Traditional Irish music doesn’t come more tastefully presented than this. Caladh Nua eschew temptations to ‘punk it up’ like The Pogues but they neither drown their tunes in schmaltz.
Their name translates as ‘In Search Of Music’ but I can assure them that they have found it- deeply felt, this is Celtic soul, a music that, whatever the makeup of your DNA, speaks to something buried inside all of us.
It seemed fitting too to hear this music in the Corn Exchange, surely a building that has vibrated to the fiddle and pipe many times over the years. You could hear the ancestral voices calling…
If at times you felt a need for a greater urgency in the playing, or to put it more bluntly, more grunt, you were quickly reminded that the sedateness of the evening is the point - this is not a soundtrack to the frenzied way we live today but a harkening back to a gentler age. Or another way.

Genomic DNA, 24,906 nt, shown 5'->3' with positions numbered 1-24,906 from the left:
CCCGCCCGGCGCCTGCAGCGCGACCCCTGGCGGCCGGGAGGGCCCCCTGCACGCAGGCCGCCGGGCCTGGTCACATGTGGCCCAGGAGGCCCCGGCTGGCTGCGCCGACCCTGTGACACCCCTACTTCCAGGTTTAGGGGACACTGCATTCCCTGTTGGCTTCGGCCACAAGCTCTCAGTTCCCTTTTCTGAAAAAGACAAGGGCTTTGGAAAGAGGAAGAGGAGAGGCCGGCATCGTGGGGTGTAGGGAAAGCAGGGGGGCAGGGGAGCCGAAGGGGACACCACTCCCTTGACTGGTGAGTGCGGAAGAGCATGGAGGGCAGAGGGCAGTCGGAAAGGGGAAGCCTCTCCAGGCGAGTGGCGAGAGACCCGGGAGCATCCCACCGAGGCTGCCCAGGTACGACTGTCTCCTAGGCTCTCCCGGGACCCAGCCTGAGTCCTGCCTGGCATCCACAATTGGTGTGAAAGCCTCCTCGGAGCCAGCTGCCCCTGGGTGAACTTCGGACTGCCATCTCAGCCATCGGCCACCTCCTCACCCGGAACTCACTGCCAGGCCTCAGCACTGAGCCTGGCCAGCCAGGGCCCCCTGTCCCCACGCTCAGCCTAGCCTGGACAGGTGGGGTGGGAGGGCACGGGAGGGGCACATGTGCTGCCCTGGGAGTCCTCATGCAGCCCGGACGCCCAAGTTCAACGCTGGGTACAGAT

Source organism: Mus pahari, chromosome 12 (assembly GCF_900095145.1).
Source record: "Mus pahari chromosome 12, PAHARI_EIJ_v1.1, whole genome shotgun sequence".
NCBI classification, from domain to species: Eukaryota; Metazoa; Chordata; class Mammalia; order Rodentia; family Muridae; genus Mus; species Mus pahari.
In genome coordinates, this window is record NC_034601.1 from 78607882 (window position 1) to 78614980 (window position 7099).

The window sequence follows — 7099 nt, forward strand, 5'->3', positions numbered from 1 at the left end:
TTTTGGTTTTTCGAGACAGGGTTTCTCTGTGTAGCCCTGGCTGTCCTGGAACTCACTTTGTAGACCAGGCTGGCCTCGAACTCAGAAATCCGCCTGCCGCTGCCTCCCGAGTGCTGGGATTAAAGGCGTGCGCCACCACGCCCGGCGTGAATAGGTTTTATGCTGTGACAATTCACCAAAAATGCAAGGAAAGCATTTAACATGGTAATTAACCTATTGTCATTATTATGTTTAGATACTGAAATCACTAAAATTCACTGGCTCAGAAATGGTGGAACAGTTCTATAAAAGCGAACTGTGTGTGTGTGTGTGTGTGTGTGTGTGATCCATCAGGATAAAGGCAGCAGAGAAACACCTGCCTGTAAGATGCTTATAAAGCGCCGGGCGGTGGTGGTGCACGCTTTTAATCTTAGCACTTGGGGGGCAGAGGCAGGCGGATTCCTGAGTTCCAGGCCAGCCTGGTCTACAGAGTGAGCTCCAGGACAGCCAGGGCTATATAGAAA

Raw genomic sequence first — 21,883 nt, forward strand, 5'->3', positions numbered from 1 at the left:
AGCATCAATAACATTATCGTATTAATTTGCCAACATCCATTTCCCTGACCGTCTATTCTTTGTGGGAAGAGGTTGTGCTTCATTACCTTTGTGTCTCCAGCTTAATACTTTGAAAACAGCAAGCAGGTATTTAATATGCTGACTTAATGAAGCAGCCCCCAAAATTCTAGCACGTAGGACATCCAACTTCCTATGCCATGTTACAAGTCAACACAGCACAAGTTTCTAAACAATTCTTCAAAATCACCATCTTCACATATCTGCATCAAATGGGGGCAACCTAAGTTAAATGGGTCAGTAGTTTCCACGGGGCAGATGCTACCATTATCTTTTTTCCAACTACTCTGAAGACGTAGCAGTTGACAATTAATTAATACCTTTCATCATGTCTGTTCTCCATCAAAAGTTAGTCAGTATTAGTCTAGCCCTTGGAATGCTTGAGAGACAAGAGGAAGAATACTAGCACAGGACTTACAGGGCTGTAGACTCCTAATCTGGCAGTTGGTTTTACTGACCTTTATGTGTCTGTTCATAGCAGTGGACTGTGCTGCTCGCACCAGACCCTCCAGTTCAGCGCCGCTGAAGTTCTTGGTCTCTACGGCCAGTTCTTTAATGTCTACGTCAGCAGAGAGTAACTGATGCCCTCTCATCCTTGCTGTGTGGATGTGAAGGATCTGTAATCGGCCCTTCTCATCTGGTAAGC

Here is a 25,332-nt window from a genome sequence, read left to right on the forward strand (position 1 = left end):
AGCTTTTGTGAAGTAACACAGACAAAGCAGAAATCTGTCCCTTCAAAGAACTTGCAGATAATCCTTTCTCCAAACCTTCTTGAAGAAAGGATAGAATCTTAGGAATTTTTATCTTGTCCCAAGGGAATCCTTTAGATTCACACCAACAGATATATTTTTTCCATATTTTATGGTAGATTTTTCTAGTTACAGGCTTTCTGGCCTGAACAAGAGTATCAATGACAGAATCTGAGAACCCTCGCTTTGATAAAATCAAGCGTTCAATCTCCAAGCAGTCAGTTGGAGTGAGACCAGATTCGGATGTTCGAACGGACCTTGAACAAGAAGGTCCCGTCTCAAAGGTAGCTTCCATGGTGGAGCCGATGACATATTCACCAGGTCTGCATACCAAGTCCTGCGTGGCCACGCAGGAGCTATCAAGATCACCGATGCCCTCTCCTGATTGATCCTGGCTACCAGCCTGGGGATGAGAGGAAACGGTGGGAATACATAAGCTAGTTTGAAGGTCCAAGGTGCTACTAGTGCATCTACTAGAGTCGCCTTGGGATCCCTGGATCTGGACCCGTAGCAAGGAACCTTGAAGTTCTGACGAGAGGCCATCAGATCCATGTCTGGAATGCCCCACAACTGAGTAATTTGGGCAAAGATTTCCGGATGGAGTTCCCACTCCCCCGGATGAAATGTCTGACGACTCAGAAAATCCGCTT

This is not to suggest that this music is whalesong - it can get you moving as effectively as anything in the current charts, but it does it with grace.
Highlights of the evening were an ethereal rendition of Richard Thompson’s Beeswing with just two voices and guitar and a superb bodhrun solo.
These musicians are artists in love with their culture and its legacy. They present their songs as cherished artefacts- so less shebeen, more musical museum.
This gig, coming in the same week as Bloomsday, was a not-so sober reminder of the extraordinary impact of the Irish on the rhythms of the world.